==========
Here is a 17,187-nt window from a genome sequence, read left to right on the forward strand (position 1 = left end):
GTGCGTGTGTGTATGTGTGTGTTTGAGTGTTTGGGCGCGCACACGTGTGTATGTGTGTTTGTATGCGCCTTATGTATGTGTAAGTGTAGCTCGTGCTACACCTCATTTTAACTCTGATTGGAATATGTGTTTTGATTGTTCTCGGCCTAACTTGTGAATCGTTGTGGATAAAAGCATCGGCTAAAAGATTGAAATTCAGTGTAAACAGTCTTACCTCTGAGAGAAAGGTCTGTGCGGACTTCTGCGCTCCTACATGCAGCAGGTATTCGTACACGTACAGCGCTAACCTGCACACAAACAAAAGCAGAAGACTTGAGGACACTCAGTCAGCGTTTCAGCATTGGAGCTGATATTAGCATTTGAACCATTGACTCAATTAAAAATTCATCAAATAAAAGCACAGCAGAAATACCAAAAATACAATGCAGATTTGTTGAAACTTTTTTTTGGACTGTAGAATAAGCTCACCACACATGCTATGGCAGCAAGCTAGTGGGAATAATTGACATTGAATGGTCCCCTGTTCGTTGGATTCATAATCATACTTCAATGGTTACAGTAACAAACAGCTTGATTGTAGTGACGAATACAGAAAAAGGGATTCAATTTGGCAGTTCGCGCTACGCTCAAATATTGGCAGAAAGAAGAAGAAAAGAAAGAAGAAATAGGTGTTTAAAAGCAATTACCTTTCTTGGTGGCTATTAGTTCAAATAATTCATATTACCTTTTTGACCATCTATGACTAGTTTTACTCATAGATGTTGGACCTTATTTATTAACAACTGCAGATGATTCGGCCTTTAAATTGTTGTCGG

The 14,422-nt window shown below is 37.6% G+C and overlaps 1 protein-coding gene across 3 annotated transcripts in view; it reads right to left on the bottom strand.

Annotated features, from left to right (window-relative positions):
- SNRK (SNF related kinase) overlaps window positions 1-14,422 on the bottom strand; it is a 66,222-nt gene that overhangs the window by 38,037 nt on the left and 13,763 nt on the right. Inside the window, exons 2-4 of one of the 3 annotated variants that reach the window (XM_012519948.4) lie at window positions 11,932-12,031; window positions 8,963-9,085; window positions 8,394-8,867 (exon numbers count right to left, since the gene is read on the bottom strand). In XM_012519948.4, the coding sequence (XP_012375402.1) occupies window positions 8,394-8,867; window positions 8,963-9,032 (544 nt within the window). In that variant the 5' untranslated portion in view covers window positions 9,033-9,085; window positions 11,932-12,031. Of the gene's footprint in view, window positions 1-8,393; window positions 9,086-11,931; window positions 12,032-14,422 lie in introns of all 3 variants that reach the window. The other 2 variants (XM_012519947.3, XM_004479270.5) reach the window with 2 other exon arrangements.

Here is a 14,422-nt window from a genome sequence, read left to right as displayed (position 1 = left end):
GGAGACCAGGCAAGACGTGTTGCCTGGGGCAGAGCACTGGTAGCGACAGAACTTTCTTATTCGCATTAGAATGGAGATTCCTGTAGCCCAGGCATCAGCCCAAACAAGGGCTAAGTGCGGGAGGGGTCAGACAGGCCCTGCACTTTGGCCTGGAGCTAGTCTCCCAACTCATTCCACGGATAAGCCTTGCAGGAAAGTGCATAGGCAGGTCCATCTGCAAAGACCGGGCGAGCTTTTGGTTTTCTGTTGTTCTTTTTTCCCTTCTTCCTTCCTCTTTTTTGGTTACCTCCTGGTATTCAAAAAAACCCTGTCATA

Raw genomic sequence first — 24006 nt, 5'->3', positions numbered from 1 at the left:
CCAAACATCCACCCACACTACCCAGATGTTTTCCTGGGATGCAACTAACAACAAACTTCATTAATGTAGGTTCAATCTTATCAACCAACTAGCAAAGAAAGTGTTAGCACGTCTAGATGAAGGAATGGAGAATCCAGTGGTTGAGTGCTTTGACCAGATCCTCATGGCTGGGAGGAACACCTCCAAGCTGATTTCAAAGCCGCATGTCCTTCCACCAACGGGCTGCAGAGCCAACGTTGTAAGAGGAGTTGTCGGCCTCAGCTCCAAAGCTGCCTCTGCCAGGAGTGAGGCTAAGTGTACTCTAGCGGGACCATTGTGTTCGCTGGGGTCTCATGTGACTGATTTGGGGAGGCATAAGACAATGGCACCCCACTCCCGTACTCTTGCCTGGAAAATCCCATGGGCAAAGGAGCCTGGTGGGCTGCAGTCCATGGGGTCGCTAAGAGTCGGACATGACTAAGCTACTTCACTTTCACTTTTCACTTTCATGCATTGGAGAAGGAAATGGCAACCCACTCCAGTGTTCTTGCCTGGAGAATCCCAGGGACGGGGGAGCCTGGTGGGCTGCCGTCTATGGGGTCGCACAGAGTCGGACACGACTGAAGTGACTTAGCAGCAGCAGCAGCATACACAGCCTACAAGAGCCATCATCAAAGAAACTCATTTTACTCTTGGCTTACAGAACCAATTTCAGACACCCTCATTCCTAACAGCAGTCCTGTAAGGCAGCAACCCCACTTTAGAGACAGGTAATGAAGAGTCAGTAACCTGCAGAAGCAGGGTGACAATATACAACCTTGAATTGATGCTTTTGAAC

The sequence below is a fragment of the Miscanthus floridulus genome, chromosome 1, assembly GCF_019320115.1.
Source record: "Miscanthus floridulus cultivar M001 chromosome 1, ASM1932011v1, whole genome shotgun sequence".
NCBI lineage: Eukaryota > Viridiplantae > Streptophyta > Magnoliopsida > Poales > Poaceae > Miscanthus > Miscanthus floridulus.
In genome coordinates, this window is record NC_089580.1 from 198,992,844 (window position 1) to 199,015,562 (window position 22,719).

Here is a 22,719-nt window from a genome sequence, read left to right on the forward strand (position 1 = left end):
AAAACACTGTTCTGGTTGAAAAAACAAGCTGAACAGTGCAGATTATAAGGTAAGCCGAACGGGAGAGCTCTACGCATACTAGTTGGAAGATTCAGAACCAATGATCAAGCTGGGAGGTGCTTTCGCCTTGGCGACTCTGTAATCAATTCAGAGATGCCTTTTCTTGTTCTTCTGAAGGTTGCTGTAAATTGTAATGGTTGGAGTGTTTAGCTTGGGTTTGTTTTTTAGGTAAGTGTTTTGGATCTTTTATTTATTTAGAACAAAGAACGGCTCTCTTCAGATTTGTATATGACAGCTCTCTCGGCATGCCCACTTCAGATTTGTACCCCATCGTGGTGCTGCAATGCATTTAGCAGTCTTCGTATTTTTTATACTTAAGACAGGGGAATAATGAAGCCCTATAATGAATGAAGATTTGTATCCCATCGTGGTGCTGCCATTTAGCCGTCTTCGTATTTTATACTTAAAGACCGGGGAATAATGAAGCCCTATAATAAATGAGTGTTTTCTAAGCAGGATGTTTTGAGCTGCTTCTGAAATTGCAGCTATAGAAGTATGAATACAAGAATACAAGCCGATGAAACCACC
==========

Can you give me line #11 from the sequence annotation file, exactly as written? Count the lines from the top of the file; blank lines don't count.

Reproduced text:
Source record: "Miscanthus floridulus cultivar M001 chromosome 1, ASM1932011v1, whole genome shotgun sequence".